I don’t ever remember any kid blowing his brains out listening to Tommy Dorsey. 

If you saw anything with ‘Made in Japan’ on it, it was junk. 

The term ‘making out’ referred to how you did on your school exam. 

Pizza Hut, McDonald’s, and instant coffee were unheard of. 

5 and 10-cent stores were where you could actually buy things for 5 and 10 cents. 

Ice cream cones, phone calls, rides on a streetcar, and a Pepsi were all a nickel. 

And if you didn’t want to splurge, you could spend your nickel on enough stamps to mail 1 letter and 2 postcards. 

You could buy a new Chevy Coupe for $600, but who could afford one? 

Too bad, because gas was 11 cents a gallon.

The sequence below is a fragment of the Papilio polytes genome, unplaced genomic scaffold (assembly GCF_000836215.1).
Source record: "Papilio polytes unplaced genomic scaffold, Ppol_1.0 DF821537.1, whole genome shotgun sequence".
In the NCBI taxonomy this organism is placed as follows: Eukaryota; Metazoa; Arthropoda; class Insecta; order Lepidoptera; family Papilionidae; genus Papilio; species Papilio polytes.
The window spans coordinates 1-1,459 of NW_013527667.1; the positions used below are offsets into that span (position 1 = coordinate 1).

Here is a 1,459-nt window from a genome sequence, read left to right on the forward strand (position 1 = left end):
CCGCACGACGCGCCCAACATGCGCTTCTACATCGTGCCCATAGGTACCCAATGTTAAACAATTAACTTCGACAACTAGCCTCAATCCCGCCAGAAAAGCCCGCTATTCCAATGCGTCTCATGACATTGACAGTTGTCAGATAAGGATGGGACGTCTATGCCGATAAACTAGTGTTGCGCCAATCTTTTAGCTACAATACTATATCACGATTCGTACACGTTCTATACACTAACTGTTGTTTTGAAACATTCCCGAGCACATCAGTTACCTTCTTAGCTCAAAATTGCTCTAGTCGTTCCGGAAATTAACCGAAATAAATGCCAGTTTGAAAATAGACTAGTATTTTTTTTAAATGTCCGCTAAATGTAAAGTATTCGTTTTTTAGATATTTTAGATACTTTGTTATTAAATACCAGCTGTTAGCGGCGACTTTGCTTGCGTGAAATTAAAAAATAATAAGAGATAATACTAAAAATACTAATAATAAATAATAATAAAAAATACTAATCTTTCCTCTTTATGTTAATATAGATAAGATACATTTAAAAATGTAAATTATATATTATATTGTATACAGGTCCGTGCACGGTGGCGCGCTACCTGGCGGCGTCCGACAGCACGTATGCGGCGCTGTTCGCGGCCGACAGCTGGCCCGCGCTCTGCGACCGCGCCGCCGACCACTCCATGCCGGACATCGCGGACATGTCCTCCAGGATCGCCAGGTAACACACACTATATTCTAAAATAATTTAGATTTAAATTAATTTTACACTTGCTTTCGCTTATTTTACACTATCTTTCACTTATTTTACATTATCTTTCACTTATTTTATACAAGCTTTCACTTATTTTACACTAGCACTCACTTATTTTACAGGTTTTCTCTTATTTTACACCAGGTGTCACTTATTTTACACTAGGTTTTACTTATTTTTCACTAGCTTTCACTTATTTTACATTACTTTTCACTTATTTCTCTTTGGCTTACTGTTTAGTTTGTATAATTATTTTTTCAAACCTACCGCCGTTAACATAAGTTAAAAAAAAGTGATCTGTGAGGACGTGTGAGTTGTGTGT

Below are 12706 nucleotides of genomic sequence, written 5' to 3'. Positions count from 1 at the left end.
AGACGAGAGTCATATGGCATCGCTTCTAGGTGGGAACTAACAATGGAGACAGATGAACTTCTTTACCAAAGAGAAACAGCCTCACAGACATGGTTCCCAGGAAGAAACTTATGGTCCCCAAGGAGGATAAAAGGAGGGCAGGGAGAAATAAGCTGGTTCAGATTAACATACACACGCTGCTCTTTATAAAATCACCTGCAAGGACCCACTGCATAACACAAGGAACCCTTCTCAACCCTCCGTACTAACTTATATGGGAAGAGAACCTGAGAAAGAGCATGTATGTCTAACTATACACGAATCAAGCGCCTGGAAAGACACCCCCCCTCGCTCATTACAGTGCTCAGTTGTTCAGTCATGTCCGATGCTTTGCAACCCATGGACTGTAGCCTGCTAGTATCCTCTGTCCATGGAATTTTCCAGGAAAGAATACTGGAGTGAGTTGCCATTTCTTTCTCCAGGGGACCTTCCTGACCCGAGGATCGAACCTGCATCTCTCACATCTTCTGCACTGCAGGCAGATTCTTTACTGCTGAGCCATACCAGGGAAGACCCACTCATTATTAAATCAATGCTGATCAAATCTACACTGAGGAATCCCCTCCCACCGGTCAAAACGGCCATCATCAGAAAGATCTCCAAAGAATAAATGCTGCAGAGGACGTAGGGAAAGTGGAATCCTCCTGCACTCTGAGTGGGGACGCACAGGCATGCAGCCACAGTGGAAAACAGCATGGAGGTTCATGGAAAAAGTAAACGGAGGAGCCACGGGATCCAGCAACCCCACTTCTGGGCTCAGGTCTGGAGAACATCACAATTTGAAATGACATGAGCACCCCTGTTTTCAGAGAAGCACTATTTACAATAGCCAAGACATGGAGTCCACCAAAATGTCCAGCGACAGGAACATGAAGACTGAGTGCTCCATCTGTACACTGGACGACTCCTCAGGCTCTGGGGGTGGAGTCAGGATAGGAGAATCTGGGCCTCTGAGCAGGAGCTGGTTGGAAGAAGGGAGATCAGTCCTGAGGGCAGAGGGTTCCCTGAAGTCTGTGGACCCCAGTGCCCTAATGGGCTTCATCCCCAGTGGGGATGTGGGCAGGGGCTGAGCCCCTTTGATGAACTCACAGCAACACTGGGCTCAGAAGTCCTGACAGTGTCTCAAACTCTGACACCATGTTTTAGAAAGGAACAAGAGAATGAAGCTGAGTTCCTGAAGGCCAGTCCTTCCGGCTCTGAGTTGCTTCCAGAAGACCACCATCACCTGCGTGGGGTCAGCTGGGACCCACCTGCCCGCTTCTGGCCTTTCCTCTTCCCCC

In my day, ‘grass’ was mowed, “coke” was a cold drink, “pot” was something your mother cooked in, and 
“rock music” was grandma’s lullaby. 

“Aids” were helpers in the Principal’s office, “chip” meant a piece of wood, “hardware” was found in a 
hardware store, and “software” wasn’t even a word. 

And we were the last generation that was so dumb as to think a lady needed a husband to have a baby. 

No wonder people call us old and confused and say there is such a generation gap. 

And I’m only 52 years old.”

Granddaddy Unknown

Youth don’t get offended, there is much in today’s world that granddaddy would have no idea about.